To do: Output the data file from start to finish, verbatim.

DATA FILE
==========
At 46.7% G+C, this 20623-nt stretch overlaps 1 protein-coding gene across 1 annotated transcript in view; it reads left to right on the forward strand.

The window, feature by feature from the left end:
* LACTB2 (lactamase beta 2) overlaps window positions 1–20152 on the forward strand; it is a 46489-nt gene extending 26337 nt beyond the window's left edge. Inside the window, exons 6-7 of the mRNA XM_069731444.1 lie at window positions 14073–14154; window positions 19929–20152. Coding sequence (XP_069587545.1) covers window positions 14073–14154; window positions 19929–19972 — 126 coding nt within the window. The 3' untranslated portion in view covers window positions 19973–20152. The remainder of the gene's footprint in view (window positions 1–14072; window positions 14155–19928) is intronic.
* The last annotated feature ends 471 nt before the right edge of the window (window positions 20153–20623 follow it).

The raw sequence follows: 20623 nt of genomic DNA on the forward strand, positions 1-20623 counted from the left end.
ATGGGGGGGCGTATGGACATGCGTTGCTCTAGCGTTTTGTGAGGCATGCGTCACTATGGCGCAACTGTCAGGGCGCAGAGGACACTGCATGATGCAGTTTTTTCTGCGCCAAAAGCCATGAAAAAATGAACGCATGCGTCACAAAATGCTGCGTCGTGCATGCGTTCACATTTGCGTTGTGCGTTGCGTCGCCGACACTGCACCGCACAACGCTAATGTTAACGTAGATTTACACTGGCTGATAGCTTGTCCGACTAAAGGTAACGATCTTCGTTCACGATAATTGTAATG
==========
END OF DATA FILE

At 46.7% G+C, this 20623-nt stretch overlaps 1 protein-coding gene across 1 annotated transcript in view; it reads left to right on the forward strand.

The window, feature by feature from the left end:
* LACTB2 (lactamase beta 2) overlaps window positions 1–20152 on the forward strand; it is a 46489-nt gene extending 26337 nt beyond the window's left edge. Inside the window, exons 6-7 of the mRNA XM_069731444.1 lie at window positions 14073–14154; window positions 19929–20152. Coding sequence (XP_069587545.1) covers window positions 14073–14154; window positions 19929–19972 — 126 coding nt within the window. The 3' untranslated portion in view covers window positions 19973–20152. The remainder of the gene's footprint in view (window positions 1–14072; window positions 14155–19928) is intronic.
* The last annotated feature ends 471 nt before the right edge of the window (window positions 20153–20623 follow it).

The raw sequence follows: 20623 nt of genomic DNA on the forward strand, positions 1-20623 counted from the left end.
ATGGGGGGGCGTATGGACATGCGTTGCTCTAGCGTTTTGTGAGGCATGCGTCACTATGGCGCAACTGTCAGGGCGCAGAGGACACTGCATGATGCAGTTTTTTCTGCGCCAAAAGCCATGAAAAAATGAACGCATGCGTCACAAAATGCTGCGTCGTGCATGCGTTCACATTTGCGTTGTGCGTTGCGTCGCCGACACTGCACCGCACAACGCTAATGTTAACGTAGATTTACACTGGCTGATAGCTTGTCCGACTAAAGGTAACGATCTTCGTTCACGATAATTGTAATG